In addition to being the world's largest exporter of alumina, Australia is also a major producer and exporter of Aluminium (SITC 684). The value of Australia's aluminium exports grew steadily for most of the decade.
In 1995, the value increased sharply to $2,836 million, while the quantity exported remained steady, resulting in the highest average unit value recorded over the decade of $2.65 per kilogram. The increase resulted from strengthening demand, a fall in stocks and reduced production of aluminium. The steady increase since 1996 can be largely attributed to strengthening demand, especially in Asia.
The value of Australia's exports of Crude petroleum (SITC 333) are significantly affected by movements in the international price for crude oil. Export prices were at their lowest in 1994 (an average unit value of $0.14 per litre) and at their highest in 2000 (an average unit value of $0.31 per litre). The very sharp rise in the value of exports in 2000 was due to a substantial rise in international oil prices, brought about by a tight supply demand situation, as well as some new Australian production and the weaker Australian dollar at the time.
Japan, the USA and Taiwan have been the major markets for Australia's exports over the decade. A more detailed analysis of Australia's exports and imports of crude petroleum was included in a feature article in the March quarter 2000 issue of International Merchandise Trade, Australia (Cat. no. 5422.0).
The most substantial movement in exports of Non-monetary gold (SITC 971) occurred when the value of exports increased from $4,924 million in 1997 to $7,642 million in 1998, before dropping back to $4,808 million in 1999. During 1998 export values were boosted by large sales of non-monetary gold to Europe and the USA. Note that imports of non-monetary gold were higher at that time too and that only a proportion of exports are from domestic mining.
Table 3 shows the value of Australia's imports for each calendar year of the decade, classified by SITC Section, and the proportion each contributed to the total value of imports.
Over the decade, the value of merchandise imports increased 135%. The increase in volume of imports, after adjustment for price increases, was 126%. Australia's merchandise imports were dominated by Machinery and transport equipment (SITC 7), which accounted for around 46% of total imports from 1994 onwards. Included in this SITC Section are motor vehicles and parts, computers, aircraft and telecommunication equipment.
MAJOR IMPORT COMMODITIES
Table 4 shows, for eleven major 3 digit SITC Group import commodities, the value of their imports and share of Australia's import trade, at the beginning and end of the decade.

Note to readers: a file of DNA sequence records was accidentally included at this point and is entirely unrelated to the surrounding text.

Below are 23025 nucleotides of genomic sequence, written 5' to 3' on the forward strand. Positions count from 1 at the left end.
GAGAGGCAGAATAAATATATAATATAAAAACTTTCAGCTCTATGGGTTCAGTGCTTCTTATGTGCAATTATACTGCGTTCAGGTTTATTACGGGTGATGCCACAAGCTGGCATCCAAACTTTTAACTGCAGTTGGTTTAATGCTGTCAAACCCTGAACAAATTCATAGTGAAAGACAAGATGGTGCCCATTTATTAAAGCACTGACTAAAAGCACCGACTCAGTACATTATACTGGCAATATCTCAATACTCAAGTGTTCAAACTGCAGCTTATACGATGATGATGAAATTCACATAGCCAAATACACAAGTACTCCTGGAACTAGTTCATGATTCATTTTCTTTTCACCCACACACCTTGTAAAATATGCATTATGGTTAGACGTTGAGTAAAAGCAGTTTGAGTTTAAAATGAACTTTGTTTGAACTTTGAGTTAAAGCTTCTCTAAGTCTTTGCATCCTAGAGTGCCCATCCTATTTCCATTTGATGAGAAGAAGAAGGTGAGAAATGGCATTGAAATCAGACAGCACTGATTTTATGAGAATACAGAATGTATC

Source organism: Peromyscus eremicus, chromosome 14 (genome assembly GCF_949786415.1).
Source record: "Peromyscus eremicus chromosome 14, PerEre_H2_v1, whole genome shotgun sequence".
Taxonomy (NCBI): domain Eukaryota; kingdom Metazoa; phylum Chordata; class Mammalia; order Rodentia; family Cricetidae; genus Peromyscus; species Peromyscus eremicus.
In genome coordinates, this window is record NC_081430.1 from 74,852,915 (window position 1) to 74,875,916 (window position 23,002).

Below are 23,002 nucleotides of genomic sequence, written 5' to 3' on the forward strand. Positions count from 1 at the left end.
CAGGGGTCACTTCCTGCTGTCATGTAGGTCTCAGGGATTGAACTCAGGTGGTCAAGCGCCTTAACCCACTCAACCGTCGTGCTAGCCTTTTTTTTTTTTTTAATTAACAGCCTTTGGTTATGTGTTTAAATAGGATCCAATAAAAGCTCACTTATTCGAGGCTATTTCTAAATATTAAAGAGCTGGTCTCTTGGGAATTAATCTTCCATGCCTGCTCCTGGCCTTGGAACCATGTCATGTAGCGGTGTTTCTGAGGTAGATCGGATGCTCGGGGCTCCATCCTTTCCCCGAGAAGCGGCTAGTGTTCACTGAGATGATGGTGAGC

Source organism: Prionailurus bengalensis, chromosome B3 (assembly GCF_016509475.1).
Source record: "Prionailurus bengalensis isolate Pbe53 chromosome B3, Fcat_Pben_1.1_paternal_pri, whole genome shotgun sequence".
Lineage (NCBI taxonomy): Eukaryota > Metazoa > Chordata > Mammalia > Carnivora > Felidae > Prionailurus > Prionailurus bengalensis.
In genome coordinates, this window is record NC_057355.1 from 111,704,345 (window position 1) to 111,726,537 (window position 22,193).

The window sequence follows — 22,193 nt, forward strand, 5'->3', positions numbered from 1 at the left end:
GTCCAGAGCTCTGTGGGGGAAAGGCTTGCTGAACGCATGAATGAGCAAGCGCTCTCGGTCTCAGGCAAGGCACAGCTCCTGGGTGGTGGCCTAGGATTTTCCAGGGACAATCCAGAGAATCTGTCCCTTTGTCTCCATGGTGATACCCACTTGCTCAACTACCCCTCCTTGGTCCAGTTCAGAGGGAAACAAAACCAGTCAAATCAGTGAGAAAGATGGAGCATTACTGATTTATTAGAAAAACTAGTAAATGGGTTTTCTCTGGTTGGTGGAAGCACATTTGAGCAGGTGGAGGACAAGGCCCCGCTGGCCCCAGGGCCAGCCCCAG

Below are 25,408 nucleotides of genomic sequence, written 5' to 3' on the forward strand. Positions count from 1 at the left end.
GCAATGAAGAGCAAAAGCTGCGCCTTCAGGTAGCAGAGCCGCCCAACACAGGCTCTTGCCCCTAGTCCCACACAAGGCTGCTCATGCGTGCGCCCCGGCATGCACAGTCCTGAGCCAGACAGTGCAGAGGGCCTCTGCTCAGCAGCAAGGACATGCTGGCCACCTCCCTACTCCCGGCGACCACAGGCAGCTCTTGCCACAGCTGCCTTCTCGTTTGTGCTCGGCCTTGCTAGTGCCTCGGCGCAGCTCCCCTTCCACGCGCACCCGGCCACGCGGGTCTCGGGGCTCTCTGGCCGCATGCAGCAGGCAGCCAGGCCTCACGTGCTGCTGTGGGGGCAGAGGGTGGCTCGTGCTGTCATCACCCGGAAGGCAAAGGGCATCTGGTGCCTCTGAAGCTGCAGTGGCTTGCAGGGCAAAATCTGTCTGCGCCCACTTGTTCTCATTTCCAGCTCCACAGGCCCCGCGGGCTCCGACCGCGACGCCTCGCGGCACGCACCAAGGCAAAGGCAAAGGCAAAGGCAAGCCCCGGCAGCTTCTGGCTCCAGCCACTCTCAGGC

Seven of the eleven groups selected are from SITC Section 7. Over the period, the total contribution of the eleven major commodities to total imports increased from 30.8% to 38.6%, indicating an increased overall importance of these commodities.
There was a strong increase in the value of imports of Crude petroleum oil (SITC 333) from 1998 to 2000 due to increased international oil prices and a fall in the Australian dollar. This occurred despite a fall in the quantity of crude oil imported in 2000, due to Australia's increasing use of domestically produced crude petroleum oil.
The value of imports of crude petroleum oil increased as a proportion of total imports from 3.1% in 1991 to 6.3% in 2000. Australia's major import sources are Indonesia, United Arab Emirates, Saudi Arabia, New Zealand, Viet Nam, and Papua New Guinea.
The value of imports of Petroleum oil, not crude (SITC 334) slowly declined between 1991 and 1999, then rose to $1,767 million in 2000. This category mainly comprises refined petroleum oil. As a proportion of total imports, imports of refined petroleum oil decreased from 2.5% in 1991 to 1.5% in 2000.
Over the period from 1991 to 1999, the average unit value varied from $0.14 per litre to $0.19 per litre. In 2000 the average unit value rose to $0.32 per litre as a result of higher world prices and a weaker Australian dollar. However the quantities imported have generally declined over the decade, with 95% of the refined petroleum required by Australia now supplied by its own refineries. The major import sources are Saudi Arabia, Singapore, Indonesia and the United Arab Emirates.
Over the decade there has been a strong increase in imports of Medicaments (SITC 542), from 1.3% of total imports in 1991 to 2.8% in 2000. The category includes pharmaceuticals containing penicillin, antibiotics and insulin. The reason for the more rapid increase from 1998 to 2000 is the development and subsequent import of more expensive, specialised drugs.